Vascular Plants of North Carolina
Account for Hairy Goldenrod - Solidago hispida   Muhlenberg ex Willdenow
Members of Asteraceae:
Members of Solidago with account distribution info or public map:
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Section 6 » Order Asterales » Family Asteraceae
AuthorMuhlenberg ex Willdenow
DistributionMountains only, at middle to high elevations.

Lab. to Sask., south to GA, AR, IA, and SD.
AbundanceWeakley (2022) states "Widespread in e. and c. TN … and in nw. GA …. Also reported from NC and SC …." Though his map does show it as "rare" in the NC Mountains, there were no specimens at NCU until one collection from McDowell County in 2022 by Eric Ungberg. The BONAP map shows just one NC county -- Macon. There are other specimens in SERNEC, and the website editors have accepted those from higher elevations -- knowing that some might not be correctly identified. Very rare to rare; known from essentially just eight counties (if even that many are correct!). This is now considered by NCNHP as a Watch List species -- listed for the sole variety in the state. Even so, the near absence of specimens at NCU, considered our most reputable herbarium, is quite concerning, and gives pause to how rare the species is in NC.
HabitatDry to mesic, rocky, montane woodlands, outcrops, balds. In mostly rocky, open, and exposed sites at higher elevations. The McDowell population occurs on a montane mafic glade.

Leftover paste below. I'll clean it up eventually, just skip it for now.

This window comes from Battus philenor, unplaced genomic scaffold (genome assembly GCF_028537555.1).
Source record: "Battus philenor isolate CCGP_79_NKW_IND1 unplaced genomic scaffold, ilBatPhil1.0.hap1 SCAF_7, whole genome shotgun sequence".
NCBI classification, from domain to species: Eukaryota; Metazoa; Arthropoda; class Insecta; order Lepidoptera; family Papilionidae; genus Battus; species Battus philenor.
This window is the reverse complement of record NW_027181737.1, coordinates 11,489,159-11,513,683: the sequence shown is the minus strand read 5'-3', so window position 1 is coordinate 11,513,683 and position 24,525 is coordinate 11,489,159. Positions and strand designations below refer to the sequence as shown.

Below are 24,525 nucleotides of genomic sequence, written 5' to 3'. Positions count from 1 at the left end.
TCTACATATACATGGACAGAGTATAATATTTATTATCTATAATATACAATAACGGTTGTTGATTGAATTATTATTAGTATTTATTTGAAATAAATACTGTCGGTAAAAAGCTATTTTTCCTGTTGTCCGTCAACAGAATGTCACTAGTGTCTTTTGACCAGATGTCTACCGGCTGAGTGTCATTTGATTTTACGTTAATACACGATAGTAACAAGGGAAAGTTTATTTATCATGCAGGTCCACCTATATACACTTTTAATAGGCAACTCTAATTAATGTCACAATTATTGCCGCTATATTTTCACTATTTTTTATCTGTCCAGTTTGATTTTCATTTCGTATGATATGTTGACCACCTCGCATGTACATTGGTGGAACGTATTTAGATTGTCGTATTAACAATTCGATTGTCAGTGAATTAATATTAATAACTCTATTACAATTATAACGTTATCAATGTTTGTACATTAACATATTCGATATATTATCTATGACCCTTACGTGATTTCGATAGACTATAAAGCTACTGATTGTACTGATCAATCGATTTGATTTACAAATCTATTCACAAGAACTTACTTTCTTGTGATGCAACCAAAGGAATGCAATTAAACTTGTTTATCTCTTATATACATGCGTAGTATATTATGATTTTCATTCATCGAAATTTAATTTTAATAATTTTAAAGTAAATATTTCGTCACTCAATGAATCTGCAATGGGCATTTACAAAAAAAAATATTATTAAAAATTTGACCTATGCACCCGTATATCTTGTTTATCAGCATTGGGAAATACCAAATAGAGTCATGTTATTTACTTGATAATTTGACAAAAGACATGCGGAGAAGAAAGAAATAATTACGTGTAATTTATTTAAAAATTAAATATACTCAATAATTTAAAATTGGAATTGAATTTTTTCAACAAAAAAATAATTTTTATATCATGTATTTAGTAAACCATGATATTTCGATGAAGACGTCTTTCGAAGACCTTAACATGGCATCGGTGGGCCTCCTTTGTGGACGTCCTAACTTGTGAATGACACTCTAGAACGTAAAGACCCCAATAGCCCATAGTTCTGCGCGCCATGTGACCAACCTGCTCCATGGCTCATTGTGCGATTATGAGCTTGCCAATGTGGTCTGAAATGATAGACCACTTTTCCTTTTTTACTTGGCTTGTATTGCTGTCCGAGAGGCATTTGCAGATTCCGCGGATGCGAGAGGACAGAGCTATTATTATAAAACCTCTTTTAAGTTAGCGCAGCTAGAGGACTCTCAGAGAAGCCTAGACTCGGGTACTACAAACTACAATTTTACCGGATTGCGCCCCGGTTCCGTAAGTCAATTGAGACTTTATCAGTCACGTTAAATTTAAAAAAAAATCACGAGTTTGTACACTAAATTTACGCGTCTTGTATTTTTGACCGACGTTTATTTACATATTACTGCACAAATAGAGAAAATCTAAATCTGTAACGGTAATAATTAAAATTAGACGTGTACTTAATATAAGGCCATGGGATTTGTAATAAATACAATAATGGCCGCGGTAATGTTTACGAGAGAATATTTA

PhenologyFlowering and fruiting August-October.
IdentificationHairy Goldenrod typically grows 1-2.5 feet tall. Basal and lower stam leaves are narrowly ovate to lance-shape, taper to winged stalks, and have small marginal teeth. Up the stem, leaves become gradually smaller and shorter-stalked. The inflorescence is spike-like, elongate, and has scattered small, bract-like leaves. In the field it closely resembles White Goldenrod (S. bicolor), but the stem is hairy (vs. rather smooth) and ray florets are yellow (vs. white to creamy white). Additional specimens of this species need to be collected and confirmed in herbaria, as its status in the state is still unsettled, despite it being a long-known, always-valid species!
Taxonomic CommentsIn some older texts, treated as a variety of S. bicolor.

Other Common Name(s)None
State RankS1
Global RankG5
State Status[W7]
US Status
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